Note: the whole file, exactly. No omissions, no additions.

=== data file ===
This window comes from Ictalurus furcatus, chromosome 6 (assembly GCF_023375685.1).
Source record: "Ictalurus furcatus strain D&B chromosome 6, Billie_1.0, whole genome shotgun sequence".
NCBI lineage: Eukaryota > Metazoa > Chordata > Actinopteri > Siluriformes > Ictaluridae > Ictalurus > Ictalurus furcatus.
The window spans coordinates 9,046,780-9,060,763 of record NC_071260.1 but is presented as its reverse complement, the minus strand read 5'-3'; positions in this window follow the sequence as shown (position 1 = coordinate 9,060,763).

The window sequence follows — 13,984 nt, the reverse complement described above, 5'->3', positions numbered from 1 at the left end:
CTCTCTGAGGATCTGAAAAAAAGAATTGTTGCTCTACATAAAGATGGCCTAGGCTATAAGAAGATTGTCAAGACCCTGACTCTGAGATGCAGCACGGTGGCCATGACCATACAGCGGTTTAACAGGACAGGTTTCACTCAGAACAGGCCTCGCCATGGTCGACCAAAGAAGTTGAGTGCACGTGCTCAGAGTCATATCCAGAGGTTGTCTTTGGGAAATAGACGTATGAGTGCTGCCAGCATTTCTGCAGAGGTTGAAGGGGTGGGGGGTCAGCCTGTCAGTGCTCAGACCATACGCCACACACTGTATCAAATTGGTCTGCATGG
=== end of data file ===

This window comes from Ictalurus furcatus, chromosome 6 (assembly GCF_023375685.1).
Source record: "Ictalurus furcatus strain D&B chromosome 6, Billie_1.0, whole genome shotgun sequence".
NCBI lineage: Eukaryota > Metazoa > Chordata > Actinopteri > Siluriformes > Ictaluridae > Ictalurus > Ictalurus furcatus.
The window spans coordinates 9,046,780-9,060,763 of record NC_071260.1 but is presented as its reverse complement, the minus strand read 5'-3'; positions in this window follow the sequence as shown (position 1 = coordinate 9,060,763).

The window sequence follows — 13,984 nt, the reverse complement described above, 5'->3', positions numbered from 1 at the left end:
CTCTCTGAGGATCTGAAAAAAAGAATTGTTGCTCTACATAAAGATGGCCTAGGCTATAAGAAGATTGTCAAGACCCTGACTCTGAGATGCAGCACGGTGGCCATGACCATACAGCGGTTTAACAGGACAGGTTTCACTCAGAACAGGCCTCGCCATGGTCGACCAAAGAAGTTGAGTGCACGTGCTCAGAGTCATATCCAGAGGTTGTCTTTGGGAAATAGACGTATGAGTGCTGCCAGCATTTCTGCAGAGGTTGAAGGGGTGGGGGGTCAGCCTGTCAGTGCTCAGACCATACGCCACACACTGTATCAAATTGGTCTGCATGG